Indeed– I was thinking something very similar. But this trend of using public prayer as mass manipulation is rampant with liberal and evangelical churches, so it doesn’t surprise me that it shows up in our various districts where liberalism and evangelicalism are either embraced or tolerated.

    Really, it’s not that different than the nauseating prayer that begins, “Now everyone repeat after me…” or ends with “… and all God’s people say: AMEN!” One coerces the words, and the other coerces affirmation. All are simply manipulation, and not really even prayer.

    Ah, well.

  4. Exactly what is it about “prayer walking” that is somehow inherently more spiritual or superior than prayer at home or church?

  5. Perhaps our synodical leaders, president or vice presidents, could step in and help them re-write this. Or will they turn a blind eye and pretend there is nothing wrong.
    Oh..wait…you want me to re-write this? Since we are dealing with one of our liberal districts, here goes:
    O dear God,

    thank You.

    You are such a good God to us, a kind and gentle…

    and accommodating God.

    And we thank You, Osweet,

    sweet Lord of hosts…

    for the…

    smorgasbord…

    You have so aptly lain at our table this day…

    and each day… by day.

    Day by day by day.

    O dear Lord,

    three things we pray.

    To love Thee more dearly,

    to see Thee more clearly,

    to follow Thee more nearly…

    day by day… by day.

    Amen. Amen.

  6. @J. Dean #4

    I don’t know of anyone who claims that prayer walking is superior to praying at home or at church. What makes it different is that you are praying immediately in response to what you see, hear, touch and maybe even smell.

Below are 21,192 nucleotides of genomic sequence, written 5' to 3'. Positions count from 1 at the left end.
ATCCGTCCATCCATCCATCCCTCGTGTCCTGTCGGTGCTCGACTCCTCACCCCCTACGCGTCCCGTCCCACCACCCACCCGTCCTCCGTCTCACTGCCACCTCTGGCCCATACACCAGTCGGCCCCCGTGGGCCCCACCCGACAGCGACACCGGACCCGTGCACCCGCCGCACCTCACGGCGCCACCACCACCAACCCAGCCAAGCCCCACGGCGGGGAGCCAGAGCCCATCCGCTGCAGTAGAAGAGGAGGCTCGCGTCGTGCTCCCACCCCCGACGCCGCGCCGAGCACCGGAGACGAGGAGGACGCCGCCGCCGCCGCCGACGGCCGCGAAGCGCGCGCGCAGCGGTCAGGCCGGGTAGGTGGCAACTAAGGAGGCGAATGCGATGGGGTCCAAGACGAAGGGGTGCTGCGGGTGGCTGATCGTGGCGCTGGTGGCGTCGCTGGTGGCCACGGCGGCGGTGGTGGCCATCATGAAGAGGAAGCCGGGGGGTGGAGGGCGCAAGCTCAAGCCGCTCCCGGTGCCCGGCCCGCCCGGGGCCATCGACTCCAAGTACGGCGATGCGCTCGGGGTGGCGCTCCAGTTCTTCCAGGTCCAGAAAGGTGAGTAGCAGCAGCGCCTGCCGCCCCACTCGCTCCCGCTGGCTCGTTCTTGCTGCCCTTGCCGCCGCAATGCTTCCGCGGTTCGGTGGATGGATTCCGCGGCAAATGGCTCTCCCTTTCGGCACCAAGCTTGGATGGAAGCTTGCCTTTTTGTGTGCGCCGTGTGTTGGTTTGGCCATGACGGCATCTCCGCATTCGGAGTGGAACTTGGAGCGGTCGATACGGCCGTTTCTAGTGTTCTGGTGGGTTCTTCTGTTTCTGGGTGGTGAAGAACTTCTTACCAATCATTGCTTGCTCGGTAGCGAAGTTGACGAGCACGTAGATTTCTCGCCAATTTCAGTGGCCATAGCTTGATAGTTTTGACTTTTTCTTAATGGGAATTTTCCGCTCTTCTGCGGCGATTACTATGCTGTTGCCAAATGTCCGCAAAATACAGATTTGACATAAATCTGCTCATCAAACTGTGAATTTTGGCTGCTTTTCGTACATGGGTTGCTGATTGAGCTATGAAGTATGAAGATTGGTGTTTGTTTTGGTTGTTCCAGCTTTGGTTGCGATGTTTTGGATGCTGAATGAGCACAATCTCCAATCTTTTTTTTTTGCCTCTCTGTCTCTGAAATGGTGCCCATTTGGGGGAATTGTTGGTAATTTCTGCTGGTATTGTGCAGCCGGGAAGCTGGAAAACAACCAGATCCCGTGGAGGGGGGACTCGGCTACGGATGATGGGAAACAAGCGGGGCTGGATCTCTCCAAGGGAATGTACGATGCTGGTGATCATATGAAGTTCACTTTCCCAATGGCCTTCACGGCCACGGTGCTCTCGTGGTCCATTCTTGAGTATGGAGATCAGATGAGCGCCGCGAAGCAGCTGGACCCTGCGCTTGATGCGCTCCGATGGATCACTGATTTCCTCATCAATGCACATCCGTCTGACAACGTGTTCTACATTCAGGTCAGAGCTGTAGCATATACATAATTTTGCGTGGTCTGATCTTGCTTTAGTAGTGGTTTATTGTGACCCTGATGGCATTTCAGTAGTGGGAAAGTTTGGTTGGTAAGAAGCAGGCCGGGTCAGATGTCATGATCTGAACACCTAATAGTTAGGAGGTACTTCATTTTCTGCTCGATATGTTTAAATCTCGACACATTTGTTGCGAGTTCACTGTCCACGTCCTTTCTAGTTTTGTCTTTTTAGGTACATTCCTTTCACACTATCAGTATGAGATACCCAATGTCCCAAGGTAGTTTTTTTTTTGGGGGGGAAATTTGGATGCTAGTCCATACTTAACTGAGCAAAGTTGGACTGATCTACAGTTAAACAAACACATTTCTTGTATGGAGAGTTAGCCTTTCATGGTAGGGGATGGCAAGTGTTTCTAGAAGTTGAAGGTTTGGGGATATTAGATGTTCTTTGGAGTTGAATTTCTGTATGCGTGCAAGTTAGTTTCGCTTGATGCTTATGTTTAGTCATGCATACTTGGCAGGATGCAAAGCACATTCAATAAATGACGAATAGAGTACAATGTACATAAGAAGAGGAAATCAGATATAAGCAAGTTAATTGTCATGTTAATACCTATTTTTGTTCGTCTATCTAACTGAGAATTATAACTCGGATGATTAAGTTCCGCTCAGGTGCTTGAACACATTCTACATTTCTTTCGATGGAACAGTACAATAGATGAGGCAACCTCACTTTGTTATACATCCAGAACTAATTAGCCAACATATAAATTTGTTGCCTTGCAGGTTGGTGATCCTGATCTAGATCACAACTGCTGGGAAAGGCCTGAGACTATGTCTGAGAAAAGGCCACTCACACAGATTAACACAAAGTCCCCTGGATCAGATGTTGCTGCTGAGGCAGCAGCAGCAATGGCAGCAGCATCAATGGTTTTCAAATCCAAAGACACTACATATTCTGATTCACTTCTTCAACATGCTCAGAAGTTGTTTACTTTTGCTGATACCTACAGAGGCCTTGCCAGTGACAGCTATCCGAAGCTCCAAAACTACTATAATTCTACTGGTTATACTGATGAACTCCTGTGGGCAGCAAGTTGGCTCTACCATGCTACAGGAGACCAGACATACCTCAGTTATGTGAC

That being said, I have never actually done prayer walking in a group. But I have purposefully walked through my suburban neighborhood with eyes and ears open for opportunities to pray. As a result, I pray a little more, connect with my neighbors a little more, and love a little more. I recommend it.

  7. “Strangely, it has a crushing amount of law rather than the gospel reductionism one might expect from the long tail of Seminex that continues to haunt us, especially in the saltwater districts.”

    This is statement demonstrates that most “conservatives” in the LCMS do not really understand the ELCA or theological liberals much at all.

    The so-called “liberals” are not Antinomian or opposed to the Law but are rather 100% Law all the time! They are not “anything goes” people by an means but rather have many new, self-made laws and rules that must be beleived and practiced in order to be a “genuine” Christian. Most of these made up rules come from their socialist/secular political correctness.

    They are not opposed to the “Third Use of the Law” but are ONLY and ALWAYS totally about the Third Use of the Law!

    This “social justice” movement is simply Works-righteous and self-justification.

    They don’t “reduce” the Gospel but eliminate it entirely since if everything depended on Christ alone it would leave zero room for their self-chosen works and self-generated righteous.

    Here is a link to a good article that describes these new fanatical “enthusiasts”:

    http://gnesiolutheran.com/paulson-against-the-holy-blasphemers/

  8. “[T]hose who deny the third use of the law essentially make the gospel into law and become legalists of a high degree.” – Pr. David Speers, July 29, 2002.

  9. As to the prayer: It has become a practice by some to turn the confession into one of the Propers and make it fit the theme of the day. This may be well meaning, but it leads to all kinds of problems like the one at the convention. It also leads people to have to mouth a confession of a sin they don’t really believe they have committed. We do much better to stick to the standard common confession.

  10. @Carl H #6

    Okay, but I’m assuming that you don’t take stock in prayer walking as a “magic charm” that I saw in my times in the charismatic church (in other words, the prayer is more effective because I’m moving about or laying my hands on the particular thing, and I’m more spiritual because of it).